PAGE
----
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With spider robots and BMX bike stunts taking the stage at the opening keynote for this year’s Intel Developer Forum (and hardly any details about actual chips) it’s clear Intel wants to be known for more than just computer CPUs. It’s a wise move, especially if you consider the dwindling PC market. Indeed, the company has been on this trajectory for a while now, with a push into the Internet of Things (remember the smart mug and connected baby onesie from CES 2014?). More recently, too, the company has made a big investment in wearables with its button-sized Curie module and the purchase of several wearable companies, including Basis and Recon. Intel has also branched out into other arenas, like RealSense, its depth-sensing, 3D-scanning tech. As Brian Krzanich, Intel’s CEO, said during an interview at IDF: "We want to be everywhere."Slideshow-313605
That is certainly the case with wearables, which Krzanich pointed out to me during a brief tour of the IDF show floor. "I believe we can bring a lot of capability to wearables, probably more than what you see now," he said. "We can make them much more connected." As mentioned earlier, there was a BMX stunt bike at the show equipped with Intel’s tiny Curie module to record data like bike spin, airtime and maximum height. But imagine if the cyclist was also sporting a wearable that measured heartrate, or a pair of smart goggles that told him how fast he was going. You could potentially combine all of that information, said Krzanich, and get some really interesting data on your performance. "It’s not just for athletes; you and I could use it too," he said. "There’s no reason [for example] we can’t transfer this same technology to your wristband or your golf club. And suddenly you’re an intelligent golfer."
"Here’s one of our newest employees," he said suddenly. We were standing on the ground floor of Moscone West in San Francisco when he smiled and gestured toward a yellow Labrador, who was wearing a guide dog bib. "We’re going to start working to build dog collars to help people understand how to better train guide dogs," he explained. It was a brief insight into how Intel is looking into integrating its tech beyond just the usual wearable, although Krzanich was also quick to show off already-announced items like the Recon Jet and Mica bracelet.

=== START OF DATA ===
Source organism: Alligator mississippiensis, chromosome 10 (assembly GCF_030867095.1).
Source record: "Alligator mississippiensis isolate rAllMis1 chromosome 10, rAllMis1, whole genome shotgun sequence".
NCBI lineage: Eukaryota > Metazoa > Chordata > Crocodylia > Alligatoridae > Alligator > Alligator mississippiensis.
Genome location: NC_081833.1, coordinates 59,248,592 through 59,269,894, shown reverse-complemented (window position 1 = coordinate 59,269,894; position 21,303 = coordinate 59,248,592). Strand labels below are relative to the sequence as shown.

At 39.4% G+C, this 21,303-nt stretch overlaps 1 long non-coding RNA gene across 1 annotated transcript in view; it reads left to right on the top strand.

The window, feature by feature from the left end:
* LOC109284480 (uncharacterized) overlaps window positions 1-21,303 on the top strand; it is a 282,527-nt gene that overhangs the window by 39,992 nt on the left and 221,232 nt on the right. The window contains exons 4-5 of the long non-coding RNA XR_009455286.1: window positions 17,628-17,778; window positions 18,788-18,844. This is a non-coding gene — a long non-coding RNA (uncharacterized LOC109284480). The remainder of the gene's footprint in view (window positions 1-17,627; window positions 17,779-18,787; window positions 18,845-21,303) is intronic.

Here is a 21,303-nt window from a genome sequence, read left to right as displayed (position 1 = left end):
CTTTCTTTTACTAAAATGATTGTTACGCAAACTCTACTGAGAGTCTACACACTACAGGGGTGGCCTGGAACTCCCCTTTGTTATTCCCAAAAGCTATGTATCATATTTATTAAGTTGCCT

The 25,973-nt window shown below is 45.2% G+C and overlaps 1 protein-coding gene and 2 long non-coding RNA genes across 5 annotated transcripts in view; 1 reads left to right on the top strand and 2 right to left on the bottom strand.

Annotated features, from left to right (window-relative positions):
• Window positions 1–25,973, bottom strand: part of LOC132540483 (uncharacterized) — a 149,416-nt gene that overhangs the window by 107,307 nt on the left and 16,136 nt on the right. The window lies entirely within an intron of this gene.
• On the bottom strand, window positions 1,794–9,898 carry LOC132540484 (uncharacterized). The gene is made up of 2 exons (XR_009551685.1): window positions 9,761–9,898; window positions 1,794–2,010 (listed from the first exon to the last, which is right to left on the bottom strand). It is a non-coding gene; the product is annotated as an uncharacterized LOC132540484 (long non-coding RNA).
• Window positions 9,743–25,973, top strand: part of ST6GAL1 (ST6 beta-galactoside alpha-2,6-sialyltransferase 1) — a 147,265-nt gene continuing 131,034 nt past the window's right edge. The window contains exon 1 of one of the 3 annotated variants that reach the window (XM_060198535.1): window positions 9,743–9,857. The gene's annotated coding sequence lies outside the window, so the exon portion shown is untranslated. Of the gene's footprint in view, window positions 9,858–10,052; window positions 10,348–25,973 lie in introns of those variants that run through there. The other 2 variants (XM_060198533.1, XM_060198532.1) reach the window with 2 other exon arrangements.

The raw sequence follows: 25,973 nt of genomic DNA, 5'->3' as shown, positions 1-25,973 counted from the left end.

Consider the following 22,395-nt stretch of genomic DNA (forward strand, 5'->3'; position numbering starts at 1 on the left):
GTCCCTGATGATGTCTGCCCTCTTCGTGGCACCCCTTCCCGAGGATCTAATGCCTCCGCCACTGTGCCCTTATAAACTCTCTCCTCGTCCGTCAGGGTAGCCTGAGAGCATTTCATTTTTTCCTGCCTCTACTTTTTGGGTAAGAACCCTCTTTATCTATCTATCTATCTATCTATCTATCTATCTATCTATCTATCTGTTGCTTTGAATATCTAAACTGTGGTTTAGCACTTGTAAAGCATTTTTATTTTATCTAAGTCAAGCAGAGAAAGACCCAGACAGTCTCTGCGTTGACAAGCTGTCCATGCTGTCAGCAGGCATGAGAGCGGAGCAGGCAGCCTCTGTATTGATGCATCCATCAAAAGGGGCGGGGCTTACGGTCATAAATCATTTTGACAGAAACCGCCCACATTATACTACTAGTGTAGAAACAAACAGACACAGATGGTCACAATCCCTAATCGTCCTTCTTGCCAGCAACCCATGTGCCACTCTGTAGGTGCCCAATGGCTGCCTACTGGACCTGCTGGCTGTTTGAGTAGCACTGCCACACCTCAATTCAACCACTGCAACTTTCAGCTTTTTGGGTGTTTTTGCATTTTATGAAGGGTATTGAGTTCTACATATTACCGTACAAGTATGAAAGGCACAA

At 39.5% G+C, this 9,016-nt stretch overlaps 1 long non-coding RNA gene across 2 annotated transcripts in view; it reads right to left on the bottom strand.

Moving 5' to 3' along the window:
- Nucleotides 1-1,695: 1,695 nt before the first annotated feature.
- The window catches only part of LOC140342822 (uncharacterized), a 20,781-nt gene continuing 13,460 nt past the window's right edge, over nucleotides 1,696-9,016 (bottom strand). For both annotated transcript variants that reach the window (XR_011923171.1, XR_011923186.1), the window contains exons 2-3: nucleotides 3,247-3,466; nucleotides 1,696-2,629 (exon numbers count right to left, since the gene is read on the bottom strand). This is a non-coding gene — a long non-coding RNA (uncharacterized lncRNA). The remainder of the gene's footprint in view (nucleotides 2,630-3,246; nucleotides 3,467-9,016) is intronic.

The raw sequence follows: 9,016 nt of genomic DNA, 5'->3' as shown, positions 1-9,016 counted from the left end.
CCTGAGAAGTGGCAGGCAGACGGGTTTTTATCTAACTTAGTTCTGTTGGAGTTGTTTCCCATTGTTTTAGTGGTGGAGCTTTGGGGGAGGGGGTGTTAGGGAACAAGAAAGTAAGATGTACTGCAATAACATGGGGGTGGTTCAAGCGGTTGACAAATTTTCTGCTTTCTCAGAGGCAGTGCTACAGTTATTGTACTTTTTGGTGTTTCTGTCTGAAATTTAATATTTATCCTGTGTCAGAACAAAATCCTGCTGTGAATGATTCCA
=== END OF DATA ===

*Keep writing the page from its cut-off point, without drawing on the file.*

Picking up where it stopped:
Krzanich was also keen to show off the capabilities of Intel’s RealSense, another passion project within the company. More than just a camera, RealSense aims to mimic the human eye, especially in terms of its depth perception. This, Krzanich said, makes interacting with technology much more natural and immersive. "Most cameras see in two dimensions. Ours see in three. It’s multilayered and much, much richer," he said. Imagine waving your hand over a vending machine to select what you want or a video game racing rig that knows where your gaze lands so the view of the cockpit moves with you.
Indeed, the most futuristic part of the IDF show floor was an area dedicated to RealSense. There were robot butlers that were smart enough to navigate rooms, 3D scanners that could scan your body and then send it to a 3D printer, depth-sensing drones that knew not to fly into trees and magical mirrors that let you virtually try on clothes. And, as was announced earlier this week, a smartphone integrated with Google’s Project Tango that puts the power of 3D scanning in your pocket.
While Intel’s interest in wearables is much more immediate, its investment in RealSense is a bet on the future — a sign that the company plans to cover as many bases as it can. When asked to sum up Intel’s overall direction, Krzanich was ambitious: "You’ll see Intel in every kind of device. From mirrors, to drones, to PCs and datacenters." And, yes, even spider robots.
Photos by Roberto Baldwin
Robots, Wearables, Intel
Tags: briankrzanich, idf2015, intel